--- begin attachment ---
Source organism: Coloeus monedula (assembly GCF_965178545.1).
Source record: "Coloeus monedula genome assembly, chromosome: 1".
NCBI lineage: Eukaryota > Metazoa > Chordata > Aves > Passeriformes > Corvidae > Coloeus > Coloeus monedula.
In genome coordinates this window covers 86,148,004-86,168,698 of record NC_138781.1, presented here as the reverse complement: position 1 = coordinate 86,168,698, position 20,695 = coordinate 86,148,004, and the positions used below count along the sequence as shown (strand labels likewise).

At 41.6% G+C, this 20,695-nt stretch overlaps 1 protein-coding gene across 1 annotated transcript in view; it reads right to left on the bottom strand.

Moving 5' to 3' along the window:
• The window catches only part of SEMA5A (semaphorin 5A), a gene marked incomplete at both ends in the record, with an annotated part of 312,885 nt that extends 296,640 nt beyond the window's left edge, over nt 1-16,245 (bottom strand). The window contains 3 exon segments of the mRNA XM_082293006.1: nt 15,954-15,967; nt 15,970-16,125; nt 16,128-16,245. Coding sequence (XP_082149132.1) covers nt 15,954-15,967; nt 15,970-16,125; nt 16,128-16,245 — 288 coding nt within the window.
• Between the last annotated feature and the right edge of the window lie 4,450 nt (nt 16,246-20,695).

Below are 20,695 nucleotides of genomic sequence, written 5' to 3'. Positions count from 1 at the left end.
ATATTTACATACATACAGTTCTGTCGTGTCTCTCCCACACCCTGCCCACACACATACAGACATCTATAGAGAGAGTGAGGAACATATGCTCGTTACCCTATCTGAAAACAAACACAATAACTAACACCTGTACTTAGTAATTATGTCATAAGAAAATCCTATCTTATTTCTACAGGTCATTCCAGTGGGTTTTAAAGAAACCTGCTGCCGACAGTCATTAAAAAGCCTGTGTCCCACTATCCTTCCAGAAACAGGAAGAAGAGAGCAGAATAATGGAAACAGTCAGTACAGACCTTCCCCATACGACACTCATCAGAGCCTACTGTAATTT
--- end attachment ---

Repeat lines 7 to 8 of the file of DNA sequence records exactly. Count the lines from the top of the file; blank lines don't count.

• The window catches only part of SEMA5A (semaphorin 5A), a gene marked incomplete at both ends in the record, with an annotated part of 312,885 nt that extends 296,640 nt beyond the window's left edge, over nt 1-16,245 (bottom strand). The window contains 3 exon segments of the mRNA XM_082293006.1: nt 15,954-15,967; nt 15,970-16,125; nt 16,128-16,245. Coding sequence (XP_082149132.1) covers nt 15,954-15,967; nt 15,970-16,125; nt 16,128-16,245 — 288 coding nt within the window.
• Between the last annotated feature and the right edge of the window lie 4,450 nt (nt 16,246-20,695).